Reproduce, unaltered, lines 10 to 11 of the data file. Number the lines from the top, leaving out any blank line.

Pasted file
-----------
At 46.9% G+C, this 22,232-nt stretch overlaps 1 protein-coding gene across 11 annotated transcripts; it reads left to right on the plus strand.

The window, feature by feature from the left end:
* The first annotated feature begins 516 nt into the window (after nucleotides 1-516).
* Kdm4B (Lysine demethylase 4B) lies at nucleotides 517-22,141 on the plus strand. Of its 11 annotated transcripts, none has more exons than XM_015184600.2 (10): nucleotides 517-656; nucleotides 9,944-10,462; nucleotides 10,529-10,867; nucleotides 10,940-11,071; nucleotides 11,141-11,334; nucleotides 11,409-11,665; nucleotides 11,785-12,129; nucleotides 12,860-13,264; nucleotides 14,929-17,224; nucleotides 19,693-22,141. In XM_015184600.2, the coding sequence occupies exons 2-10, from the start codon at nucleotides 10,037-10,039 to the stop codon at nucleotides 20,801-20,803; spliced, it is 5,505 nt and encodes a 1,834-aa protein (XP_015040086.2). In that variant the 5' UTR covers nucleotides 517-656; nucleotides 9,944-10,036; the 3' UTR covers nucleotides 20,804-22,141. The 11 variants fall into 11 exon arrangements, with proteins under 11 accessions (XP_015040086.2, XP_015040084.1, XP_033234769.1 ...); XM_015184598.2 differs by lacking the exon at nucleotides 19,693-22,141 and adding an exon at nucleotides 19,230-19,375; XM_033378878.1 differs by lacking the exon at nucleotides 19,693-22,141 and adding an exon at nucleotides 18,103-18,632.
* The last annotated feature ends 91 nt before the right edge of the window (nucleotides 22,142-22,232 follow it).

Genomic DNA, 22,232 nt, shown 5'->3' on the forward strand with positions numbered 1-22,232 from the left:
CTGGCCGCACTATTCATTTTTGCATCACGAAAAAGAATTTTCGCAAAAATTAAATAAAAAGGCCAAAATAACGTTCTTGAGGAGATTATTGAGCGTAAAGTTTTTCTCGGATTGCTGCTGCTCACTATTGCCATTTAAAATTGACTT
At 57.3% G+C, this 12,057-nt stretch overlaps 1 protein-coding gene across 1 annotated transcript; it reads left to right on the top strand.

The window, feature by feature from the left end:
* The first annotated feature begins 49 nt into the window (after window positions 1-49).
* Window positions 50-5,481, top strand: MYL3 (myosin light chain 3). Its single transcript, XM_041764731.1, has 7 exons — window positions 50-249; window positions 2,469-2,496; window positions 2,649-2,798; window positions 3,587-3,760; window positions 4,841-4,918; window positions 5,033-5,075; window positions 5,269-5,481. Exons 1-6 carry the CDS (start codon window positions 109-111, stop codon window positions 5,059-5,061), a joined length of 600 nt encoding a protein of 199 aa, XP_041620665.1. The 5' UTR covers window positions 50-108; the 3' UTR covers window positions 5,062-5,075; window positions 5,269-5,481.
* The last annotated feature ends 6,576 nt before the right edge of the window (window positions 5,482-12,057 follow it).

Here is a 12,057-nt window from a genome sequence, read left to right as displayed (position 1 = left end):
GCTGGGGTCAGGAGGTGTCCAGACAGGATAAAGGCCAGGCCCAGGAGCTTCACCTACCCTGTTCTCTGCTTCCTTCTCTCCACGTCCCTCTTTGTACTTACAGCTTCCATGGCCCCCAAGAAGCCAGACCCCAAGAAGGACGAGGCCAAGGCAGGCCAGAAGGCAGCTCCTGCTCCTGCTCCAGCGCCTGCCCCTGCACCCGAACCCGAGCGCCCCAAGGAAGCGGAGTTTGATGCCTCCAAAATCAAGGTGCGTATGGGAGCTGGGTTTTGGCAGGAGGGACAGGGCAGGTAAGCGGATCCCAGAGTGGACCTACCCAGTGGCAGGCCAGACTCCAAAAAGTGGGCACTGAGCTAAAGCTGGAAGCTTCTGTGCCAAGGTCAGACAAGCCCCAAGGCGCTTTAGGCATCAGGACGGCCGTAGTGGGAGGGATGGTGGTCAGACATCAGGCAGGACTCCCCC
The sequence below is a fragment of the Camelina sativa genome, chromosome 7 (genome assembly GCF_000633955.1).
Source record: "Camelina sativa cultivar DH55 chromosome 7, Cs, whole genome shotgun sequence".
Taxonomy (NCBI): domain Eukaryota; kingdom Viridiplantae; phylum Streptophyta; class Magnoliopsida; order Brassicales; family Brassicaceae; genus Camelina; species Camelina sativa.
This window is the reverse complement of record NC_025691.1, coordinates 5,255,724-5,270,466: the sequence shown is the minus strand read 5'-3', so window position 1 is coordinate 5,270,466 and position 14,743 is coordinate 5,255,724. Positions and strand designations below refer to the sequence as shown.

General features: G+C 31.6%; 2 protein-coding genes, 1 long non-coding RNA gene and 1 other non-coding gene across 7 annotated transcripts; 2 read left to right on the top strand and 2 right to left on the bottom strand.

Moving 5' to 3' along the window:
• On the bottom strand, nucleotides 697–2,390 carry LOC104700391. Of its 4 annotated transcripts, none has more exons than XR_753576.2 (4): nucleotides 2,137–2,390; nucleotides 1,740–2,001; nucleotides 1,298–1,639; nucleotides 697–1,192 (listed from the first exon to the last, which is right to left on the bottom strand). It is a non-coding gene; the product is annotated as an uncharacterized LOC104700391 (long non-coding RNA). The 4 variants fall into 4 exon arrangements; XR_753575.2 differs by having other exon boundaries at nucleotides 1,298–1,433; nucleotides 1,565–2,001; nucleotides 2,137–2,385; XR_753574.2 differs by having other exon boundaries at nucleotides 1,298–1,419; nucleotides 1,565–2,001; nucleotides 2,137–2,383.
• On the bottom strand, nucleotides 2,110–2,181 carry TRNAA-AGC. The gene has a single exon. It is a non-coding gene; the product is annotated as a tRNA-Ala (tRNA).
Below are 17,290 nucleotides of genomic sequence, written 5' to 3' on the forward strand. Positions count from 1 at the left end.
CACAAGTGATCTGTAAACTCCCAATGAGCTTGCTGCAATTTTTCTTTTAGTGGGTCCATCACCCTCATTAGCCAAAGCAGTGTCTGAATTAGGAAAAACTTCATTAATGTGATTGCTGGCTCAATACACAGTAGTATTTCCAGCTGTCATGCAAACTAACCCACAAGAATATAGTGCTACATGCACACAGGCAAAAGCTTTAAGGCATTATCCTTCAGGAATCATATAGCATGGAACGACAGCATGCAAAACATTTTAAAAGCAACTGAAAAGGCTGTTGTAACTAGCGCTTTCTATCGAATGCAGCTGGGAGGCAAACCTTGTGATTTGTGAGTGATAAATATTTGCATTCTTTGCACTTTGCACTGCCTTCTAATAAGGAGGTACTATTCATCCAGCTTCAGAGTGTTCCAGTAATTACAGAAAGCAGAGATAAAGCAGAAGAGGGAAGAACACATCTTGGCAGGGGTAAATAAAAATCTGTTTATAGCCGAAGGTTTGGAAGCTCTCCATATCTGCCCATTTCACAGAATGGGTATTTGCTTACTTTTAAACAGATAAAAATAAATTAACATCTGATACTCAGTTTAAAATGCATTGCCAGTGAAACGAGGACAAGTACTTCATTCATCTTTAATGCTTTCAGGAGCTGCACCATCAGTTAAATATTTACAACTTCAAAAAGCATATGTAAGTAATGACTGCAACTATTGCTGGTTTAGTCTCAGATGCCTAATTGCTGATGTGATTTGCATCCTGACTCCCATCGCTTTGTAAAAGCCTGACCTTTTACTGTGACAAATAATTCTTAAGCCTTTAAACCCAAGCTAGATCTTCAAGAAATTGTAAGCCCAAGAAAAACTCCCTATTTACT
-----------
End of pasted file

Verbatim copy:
* The first annotated feature begins 49 nt into the window (after window positions 1-49).
* Window positions 50-5,481, top strand: MYL3 (myosin light chain 3). Its single transcript, XM_041764731.1, has 7 exons — window positions 50-249; window positions 2,469-2,496; window positions 2,649-2,798; window positions 3,587-3,760; window positions 4,841-4,918; window positions 5,033-5,075; window positions 5,269-5,481. Exons 1-6 carry the CDS (start codon window positions 109-111, stop codon window positions 5,059-5,061), a joined length of 600 nt encoding a protein of 199 aa, XP_041620665.1. The 5' UTR covers window positions 50-108; the 3' UTR covers window positions 5,062-5,075; window positions 5,269-5,481.